Blogs Non Blocking Journey

Non Blocking Journey

As many you are probably aware recent trends have shown that making applications non blocking provides quite a few benefits allowing for greater scalability with less resources. Infinispan has been written and rewriting parts to take advantage of this as we can for both embedded and server use cases.

Before Infinispan 11

The Infinispan Server has always utilized netty, however we may not have been the best about ensuring we didn’t block the event loop. The HotRod Client in 9.2.0 also utilizes netty to provide for non blocking operations. The internal embedded interceptors were rewritten in 9.0.0 to provide for non blocking support for internal cache operations, which include put/get. Cache store operations in 10.0.0 were offloaded to a blocking thread pool to provide non blocking support.

Infinispan 11 Non Blocking Changes

With the newest release we have rewritten lots of the internals of Infinispan to take advantage of non blocking as much as possible. The amount of changes is quite large and a bit hard to describe them all in this blog post. The various JIRA can be seen from, which isn’t even complete yet despite how many different changes we have done.

The persistence SPI was completely rewritten in 11 with non blocking in mind as well and this will be covered in a future post as it has much more detailing it. For now you can rest assure that all prior stores will still work, however they may have or can be optimized to take into account non blocking support.


Pretty much every module in the Infinispan code base has been changed to support non blocking. If code relies upon an API that is blocking that is known to be blocking, we offload those calls to a blocking thread pool to ensure we never block the non blocking thread.

Unfortunately some modules have not yet been updated and those are ones related to query. Query is in the middle of a giant refactoring and doing so would have caused massive conflicts and thus has been delayed to Infinispan 12. The server works around this by ensuring write operations performed upon a cache with query are always done in a blocking thread to ensure safety.

Thread Pools

Infinispan utilizes various thread pools for handling of operations. This table details how many thread pools each version of Infinispan can have.

Table 1. Thread Pools
Version Embedded Server







As you can see there is more than a 50 percent reduction of the number of thread pools in both embedded and server modes. This in turn has allowed for a reduction of the default number of threads as well as seen in the next table. Note that N is how many cores that are available to the JVM.

Table 2. Maximum Default Thread Count
Version Embedded Server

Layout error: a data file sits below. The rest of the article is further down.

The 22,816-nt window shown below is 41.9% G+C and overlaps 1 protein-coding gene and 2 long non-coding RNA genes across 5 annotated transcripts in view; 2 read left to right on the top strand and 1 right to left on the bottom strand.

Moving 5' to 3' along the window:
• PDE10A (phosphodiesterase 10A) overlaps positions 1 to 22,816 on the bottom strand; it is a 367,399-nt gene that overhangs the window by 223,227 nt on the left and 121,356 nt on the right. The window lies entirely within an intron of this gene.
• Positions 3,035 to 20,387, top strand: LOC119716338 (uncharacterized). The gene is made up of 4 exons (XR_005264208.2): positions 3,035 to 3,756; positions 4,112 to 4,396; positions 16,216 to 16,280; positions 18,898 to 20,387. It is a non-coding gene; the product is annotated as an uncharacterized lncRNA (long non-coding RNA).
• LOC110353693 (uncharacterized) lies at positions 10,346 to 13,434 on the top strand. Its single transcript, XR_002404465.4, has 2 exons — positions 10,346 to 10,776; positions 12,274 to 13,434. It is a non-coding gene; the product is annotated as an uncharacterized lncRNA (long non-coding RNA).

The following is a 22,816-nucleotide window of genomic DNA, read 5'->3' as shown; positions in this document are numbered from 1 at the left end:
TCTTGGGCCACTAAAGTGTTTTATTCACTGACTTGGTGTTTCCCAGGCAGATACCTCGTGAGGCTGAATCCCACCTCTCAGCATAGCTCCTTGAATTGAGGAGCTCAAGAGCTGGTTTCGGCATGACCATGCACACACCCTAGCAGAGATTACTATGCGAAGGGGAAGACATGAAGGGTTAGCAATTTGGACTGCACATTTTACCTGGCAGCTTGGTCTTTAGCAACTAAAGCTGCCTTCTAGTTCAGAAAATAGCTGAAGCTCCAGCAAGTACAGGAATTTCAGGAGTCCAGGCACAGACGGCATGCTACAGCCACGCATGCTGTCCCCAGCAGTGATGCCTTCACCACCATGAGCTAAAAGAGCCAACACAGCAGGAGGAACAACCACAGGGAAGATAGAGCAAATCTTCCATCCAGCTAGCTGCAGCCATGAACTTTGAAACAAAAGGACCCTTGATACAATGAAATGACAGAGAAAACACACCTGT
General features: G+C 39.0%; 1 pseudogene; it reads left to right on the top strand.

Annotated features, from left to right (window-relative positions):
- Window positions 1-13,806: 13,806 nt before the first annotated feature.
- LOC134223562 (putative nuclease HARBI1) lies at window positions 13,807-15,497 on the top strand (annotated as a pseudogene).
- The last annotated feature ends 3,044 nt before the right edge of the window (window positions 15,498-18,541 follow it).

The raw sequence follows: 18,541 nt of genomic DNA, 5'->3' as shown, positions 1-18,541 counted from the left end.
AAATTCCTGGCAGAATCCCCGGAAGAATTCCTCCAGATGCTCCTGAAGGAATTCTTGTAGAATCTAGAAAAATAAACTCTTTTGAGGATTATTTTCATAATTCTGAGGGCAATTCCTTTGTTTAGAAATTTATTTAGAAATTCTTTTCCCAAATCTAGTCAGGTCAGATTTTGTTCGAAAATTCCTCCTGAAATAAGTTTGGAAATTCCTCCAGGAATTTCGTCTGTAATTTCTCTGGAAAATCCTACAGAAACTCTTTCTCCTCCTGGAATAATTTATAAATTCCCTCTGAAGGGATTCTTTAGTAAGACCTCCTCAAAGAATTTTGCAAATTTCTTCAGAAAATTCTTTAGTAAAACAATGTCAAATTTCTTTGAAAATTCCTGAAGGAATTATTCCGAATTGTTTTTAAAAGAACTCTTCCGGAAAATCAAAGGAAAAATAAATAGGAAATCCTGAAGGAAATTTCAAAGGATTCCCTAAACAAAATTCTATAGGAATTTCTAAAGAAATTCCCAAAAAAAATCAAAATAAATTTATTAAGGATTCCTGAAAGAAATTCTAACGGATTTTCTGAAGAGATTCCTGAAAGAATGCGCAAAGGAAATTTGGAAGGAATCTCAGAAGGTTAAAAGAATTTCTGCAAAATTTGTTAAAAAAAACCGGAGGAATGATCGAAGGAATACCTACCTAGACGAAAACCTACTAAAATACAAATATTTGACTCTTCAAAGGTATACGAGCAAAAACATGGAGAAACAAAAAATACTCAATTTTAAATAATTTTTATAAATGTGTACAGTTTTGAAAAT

310 + N

470 + (2 * N)


150 + (2 * N)

150 + (4 * N)

After this consolidation we have non blocking and blocking thread pools. As you can see this allows us to reduce the maximum number of threads in embedded by about half and the server to a third of what it used to be before.

The server has an additional thread pool for the netty event loop and unfortunately we cannot consolidate this thread pool, but it is planned for Infinispan 12, which will get us to the same number of threads and thread pools for both embedded and server modes.

Note that this doesn’t talk about the JGroups thread pool as this is unchanged and is the same.


If you are familiar with making code non blocking it can be a very difficult task as even the most mundane call can be hiding something blocking, even if it is very brief. We could write something to do detect such calls, but there is already an open source tool that does exactly what we needed. This tool is BlockHound, which can detect blocking calls at runtime. More information about it can be found at

Infinispan takes advantage of blockhound in that we configure it at the module level. This allows the end user to even add block hound with Infinispan in embedded mode and it should work to test out to ensure that interactions with Infinispan are not blocking when needed. Note that we do not yet support block hound for the client, despite many methods are not blocking today.

What remains for Infinispan 12

Infinispan 12 should bring the entire non blocking saga to its hopfully final completion.

  • The aforementioned query modules need to be revamped

  • Existing supported cache stores need to be rewritten to directly support non blocking

  • Cache retrieval needs to be offloaded to a blocking thread

  • Combine server event loop with non blocking thread pool

Also if time permits the Infinispan Client would be ensured to be fully non blocking and integrate with BlockHound to ensure client apps behave properly.

Get it, Use it, Ask us!

We’re hard at work on new features, improvements and fixes, so watch this space for more announcements!

Please, download and test the latest release.

The source code is hosted on GitHub. If you need to report a bug or request a new feature, look for a similar one on our JIRA issues tracker. If you don’t find any, create a new issue.

If you have questions, are experiencing a bug or want advice on using Infinispan, you can use GitHub discussions. We will do our best to answer you as soon as we can.

The Infinispan community uses Zulip for real-time communications. Join us using either a web-browser or a dedicated application on the Infinispan chat.

William Burns

Will is a core Infinispan engineer working for Red Hat since 2013. He enjoys streaming data and writing reactive code.